Vertical expandable prosthetic titanium rib as treatment of thoracic insufficiency syndrome in spondylocostal dysplasia

Norman Ramirez, John M. Flynn, John B. Emans, Randal Betz, John T. Smith, Nigel Price, Tricia St Hilaire, Ajeya P. Joshi, Robert M. Campbell

Research output: Contribution to journalArticlepeer-review

24 Scopus citations


Background: Spondylocostal dysplasia (SCD) constitutes a heterogeneous patient group with multiple vertebral formations and segmentation defects of the entire spine, with asymmetric rib malformations. Respiratory failure has been reported in spondylocostal dysplasia secondary to thoracic insufficiency syndrome. The vertical expandable prosthetic titanium rib (VEPTR) reconstructs the chest wall to address the thoracic insufficiency seen in this patient population. The purpose of this study is to evaluate spinal deformity correction and respiratory function outcomes in a spondylocostal dysplasia population treated with VEPTR. Methods: A cohort of 20 patients with spondylocostal dysplasia and 2-year follow-up were evaluated from a multicenter IDE study of 214 patients who had surgery with the VEPTR device. Data collected included gender, nonskeletal malformations, age at surgery, number of procedures, estimated blood loss, length of stay, and surgical time. Clinical and radiographic parameters were collected, and respiratory function was assessed. Results: In 14 of 20 patients (70%), spinal deformity was controlled evidenced by a decrease of the initial Cobb coronal angle at last follow-up. Fourteen patients (70%) maintained their oxygen level throughout treatment. At preoperative and last evaluation, assisted ventilation rating (AVR) scores showed that 5 patients improved their level of ventilation and 14 patients maintained their AVR level at room air. One patient decreased his level from supplemental oxygen to night ventilation. Mean thoracic spinal length (growth) by year was 0.82 cm. No mortality occurred in this group of patients. Conclusions: VEPTR implantation in SCD allows continued thoracic spine growth while controlling progressive spine deformity. The improved AVR ratings after surgery suggest a beneficial effect on the natural history of TIS in this population. Mortality and complication rate seem acceptable in this highrisk population of SCD patients. Level of Evidence: Therapeutic study, Level IV, (case series, no comparison group).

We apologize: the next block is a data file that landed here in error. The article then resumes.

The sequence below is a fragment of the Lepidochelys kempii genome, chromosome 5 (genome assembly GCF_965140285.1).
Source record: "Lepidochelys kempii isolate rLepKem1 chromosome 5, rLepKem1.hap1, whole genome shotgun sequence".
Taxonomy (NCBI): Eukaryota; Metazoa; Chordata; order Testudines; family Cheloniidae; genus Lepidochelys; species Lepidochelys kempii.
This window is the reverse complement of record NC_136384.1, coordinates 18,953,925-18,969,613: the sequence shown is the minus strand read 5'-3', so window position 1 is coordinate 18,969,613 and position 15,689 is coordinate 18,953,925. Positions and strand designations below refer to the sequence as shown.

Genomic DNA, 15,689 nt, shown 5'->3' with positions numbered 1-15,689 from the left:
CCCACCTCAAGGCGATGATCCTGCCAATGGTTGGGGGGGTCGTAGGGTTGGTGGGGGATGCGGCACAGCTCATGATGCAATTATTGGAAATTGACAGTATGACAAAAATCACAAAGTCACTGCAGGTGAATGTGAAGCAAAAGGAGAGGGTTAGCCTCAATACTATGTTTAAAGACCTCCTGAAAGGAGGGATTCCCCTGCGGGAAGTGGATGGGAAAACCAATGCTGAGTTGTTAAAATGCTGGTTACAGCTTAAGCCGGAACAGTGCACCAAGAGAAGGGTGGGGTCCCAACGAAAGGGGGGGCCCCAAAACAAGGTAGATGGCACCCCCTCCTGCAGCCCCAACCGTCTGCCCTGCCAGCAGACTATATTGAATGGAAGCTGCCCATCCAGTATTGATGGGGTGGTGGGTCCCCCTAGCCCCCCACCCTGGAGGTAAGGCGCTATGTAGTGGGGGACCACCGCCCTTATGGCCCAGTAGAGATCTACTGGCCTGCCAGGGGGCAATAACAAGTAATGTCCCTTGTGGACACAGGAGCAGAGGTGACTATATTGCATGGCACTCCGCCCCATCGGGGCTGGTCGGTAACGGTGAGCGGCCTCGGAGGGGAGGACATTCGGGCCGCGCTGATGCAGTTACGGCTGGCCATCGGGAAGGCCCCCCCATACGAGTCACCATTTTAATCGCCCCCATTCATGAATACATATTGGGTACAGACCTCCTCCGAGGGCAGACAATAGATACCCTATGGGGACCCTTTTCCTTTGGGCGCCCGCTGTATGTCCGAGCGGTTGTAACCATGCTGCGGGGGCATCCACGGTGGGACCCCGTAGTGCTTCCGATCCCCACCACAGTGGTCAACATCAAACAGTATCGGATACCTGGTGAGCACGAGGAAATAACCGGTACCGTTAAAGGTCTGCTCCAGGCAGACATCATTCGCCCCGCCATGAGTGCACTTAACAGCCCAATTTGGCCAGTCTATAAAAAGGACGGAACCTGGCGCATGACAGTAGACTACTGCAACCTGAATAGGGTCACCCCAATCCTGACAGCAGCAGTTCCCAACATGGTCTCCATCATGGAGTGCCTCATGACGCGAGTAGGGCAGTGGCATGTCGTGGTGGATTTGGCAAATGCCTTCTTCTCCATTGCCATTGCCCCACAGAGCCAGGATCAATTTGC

Original languageEnglish (US)
Pages (from-to)521-526
Number of pages6
JournalJournal of Pediatric Orthopaedics
Issue number6
StatePublished - Sep 2010
Externally publishedYes


  • Chest wall anomaly
  • Fused ribs
  • Scoliosis
  • Spine deformity
  • Syndrome
  • Thoracic insufficiency

ASJC Scopus subject areas

  • Pediatrics, Perinatology, and Child Health
  • Orthopedics and Sports Medicine


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